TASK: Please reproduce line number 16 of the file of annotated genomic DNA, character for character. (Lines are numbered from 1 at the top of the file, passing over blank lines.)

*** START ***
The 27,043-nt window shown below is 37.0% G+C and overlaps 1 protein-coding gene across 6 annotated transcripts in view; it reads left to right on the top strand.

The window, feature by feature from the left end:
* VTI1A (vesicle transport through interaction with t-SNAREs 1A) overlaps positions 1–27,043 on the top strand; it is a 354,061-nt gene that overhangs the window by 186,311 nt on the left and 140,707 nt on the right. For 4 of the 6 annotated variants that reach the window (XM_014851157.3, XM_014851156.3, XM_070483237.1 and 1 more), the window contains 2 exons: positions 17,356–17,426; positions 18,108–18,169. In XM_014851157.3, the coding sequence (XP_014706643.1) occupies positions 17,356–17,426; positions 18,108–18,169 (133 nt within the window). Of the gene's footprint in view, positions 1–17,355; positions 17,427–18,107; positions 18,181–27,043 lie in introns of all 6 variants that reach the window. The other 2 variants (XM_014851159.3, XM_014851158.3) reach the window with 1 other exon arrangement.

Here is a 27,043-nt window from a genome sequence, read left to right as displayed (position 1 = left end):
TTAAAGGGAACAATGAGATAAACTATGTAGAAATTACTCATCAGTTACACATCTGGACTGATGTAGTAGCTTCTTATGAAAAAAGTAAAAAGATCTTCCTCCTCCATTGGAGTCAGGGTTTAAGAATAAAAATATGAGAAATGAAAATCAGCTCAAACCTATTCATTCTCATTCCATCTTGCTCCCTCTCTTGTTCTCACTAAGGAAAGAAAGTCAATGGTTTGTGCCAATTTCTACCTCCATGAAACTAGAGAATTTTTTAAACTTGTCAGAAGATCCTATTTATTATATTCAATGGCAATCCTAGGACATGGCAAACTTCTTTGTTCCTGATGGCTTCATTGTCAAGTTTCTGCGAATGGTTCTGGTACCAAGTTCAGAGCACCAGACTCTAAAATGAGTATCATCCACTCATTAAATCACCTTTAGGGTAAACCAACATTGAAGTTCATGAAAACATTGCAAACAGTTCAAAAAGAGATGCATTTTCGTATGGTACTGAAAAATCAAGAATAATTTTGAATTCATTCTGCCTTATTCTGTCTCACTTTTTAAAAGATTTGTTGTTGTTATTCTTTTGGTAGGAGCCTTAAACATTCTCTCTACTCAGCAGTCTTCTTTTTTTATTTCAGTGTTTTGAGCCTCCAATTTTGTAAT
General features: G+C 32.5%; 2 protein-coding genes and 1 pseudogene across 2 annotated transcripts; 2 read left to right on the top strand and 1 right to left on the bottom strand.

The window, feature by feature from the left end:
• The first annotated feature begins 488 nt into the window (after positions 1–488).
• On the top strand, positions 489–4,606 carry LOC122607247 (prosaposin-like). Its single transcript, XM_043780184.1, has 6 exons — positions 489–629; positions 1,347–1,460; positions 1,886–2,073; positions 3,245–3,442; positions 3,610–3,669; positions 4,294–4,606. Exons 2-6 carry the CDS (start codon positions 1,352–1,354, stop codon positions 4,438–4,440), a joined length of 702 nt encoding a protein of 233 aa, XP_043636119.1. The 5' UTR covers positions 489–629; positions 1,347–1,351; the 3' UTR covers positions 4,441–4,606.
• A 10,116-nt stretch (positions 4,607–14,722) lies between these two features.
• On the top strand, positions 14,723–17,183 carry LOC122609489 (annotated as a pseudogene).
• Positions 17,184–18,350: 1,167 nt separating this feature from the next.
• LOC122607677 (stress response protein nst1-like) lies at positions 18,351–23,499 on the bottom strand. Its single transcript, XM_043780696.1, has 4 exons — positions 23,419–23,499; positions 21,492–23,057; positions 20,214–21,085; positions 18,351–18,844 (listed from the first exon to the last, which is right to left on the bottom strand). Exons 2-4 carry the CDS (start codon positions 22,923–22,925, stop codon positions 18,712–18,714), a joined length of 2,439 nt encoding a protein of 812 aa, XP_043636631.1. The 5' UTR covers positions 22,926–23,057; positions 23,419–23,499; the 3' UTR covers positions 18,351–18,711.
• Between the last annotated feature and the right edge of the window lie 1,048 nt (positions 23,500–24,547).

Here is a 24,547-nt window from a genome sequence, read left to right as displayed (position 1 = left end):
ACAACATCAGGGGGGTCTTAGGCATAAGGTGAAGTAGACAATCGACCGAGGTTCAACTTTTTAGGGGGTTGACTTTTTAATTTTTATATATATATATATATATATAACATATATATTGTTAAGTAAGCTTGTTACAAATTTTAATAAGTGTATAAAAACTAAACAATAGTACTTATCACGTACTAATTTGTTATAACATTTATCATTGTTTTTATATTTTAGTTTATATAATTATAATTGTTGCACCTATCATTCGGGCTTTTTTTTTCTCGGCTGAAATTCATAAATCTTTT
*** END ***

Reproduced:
ACAACATCAGGGGGGTCTTAGGCATAAGGTGAAGTAGACAATCGACCGAGGTTCAACTTTTTAGGGGGTTGACTTTTTAATTTTTATATATATATATATATATATAACATATATATTGTTAAGTAAGCTTGTTACAAATTTTAATAAGTGTATAAAAACTAAACAATAGTACTTATCACGTACTAATTTGTTATAACATTTATCATTGTTTTTATATTTTAGTTTATATAATTATAATTGTTGCACCTATCATTCGGGCTTTTTTTTTCTCGGCTGAAATTCATAAATCTTTT